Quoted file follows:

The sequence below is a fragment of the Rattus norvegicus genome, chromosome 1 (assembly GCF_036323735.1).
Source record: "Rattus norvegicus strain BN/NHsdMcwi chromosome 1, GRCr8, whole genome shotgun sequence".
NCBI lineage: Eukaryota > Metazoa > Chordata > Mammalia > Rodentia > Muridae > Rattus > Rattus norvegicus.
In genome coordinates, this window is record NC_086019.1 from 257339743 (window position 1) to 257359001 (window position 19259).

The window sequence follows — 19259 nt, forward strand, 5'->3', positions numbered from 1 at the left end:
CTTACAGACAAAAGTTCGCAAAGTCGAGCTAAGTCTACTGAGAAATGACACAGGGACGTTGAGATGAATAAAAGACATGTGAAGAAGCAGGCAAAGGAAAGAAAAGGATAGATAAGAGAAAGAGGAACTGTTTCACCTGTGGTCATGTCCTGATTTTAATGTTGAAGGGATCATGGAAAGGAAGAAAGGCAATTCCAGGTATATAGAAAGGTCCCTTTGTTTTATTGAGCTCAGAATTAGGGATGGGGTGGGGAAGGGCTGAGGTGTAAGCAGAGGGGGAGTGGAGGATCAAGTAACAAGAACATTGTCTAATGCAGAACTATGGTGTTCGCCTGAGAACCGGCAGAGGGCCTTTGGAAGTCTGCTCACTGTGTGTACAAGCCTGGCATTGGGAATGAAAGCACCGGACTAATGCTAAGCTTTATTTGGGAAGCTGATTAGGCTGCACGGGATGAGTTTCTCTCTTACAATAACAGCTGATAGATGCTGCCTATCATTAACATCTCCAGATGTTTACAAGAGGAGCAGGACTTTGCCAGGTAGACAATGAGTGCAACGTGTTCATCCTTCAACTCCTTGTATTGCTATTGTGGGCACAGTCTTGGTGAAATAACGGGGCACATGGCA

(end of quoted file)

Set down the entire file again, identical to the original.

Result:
The sequence below is a fragment of the Rattus norvegicus genome, chromosome 1 (assembly GCF_036323735.1).
Source record: "Rattus norvegicus strain BN/NHsdMcwi chromosome 1, GRCr8, whole genome shotgun sequence".
NCBI lineage: Eukaryota > Metazoa > Chordata > Mammalia > Rodentia > Muridae > Rattus > Rattus norvegicus.
In genome coordinates, this window is record NC_086019.1 from 257339743 (window position 1) to 257359001 (window position 19259).

The window sequence follows — 19259 nt, forward strand, 5'->3', positions numbered from 1 at the left end:
CTTACAGACAAAAGTTCGCAAAGTCGAGCTAAGTCTACTGAGAAATGACACAGGGACGTTGAGATGAATAAAAGACATGTGAAGAAGCAGGCAAAGGAAAGAAAAGGATAGATAAGAGAAAGAGGAACTGTTTCACCTGTGGTCATGTCCTGATTTTAATGTTGAAGGGATCATGGAAAGGAAGAAAGGCAATTCCAGGTATATAGAAAGGTCCCTTTGTTTTATTGAGCTCAGAATTAGGGATGGGGTGGGGAAGGGCTGAGGTGTAAGCAGAGGGGGAGTGGAGGATCAAGTAACAAGAACATTGTCTAATGCAGAACTATGGTGTTCGCCTGAGAACCGGCAGAGGGCCTTTGGAAGTCTGCTCACTGTGTGTACAAGCCTGGCATTGGGAATGAAAGCACCGGACTAATGCTAAGCTTTATTTGGGAAGCTGATTAGGCTGCACGGGATGAGTTTCTCTCTTACAATAACAGCTGATAGATGCTGCCTATCATTAACATCTCCAGATGTTTACAAGAGGAGCAGGACTTTGCCAGGTAGACAATGAGTGCAACGTGTTCATCCTTCAACTCCTTGTATTGCTATTGTGGGCACAGTCTTGGTGAAATAACGGGGCACATGGCA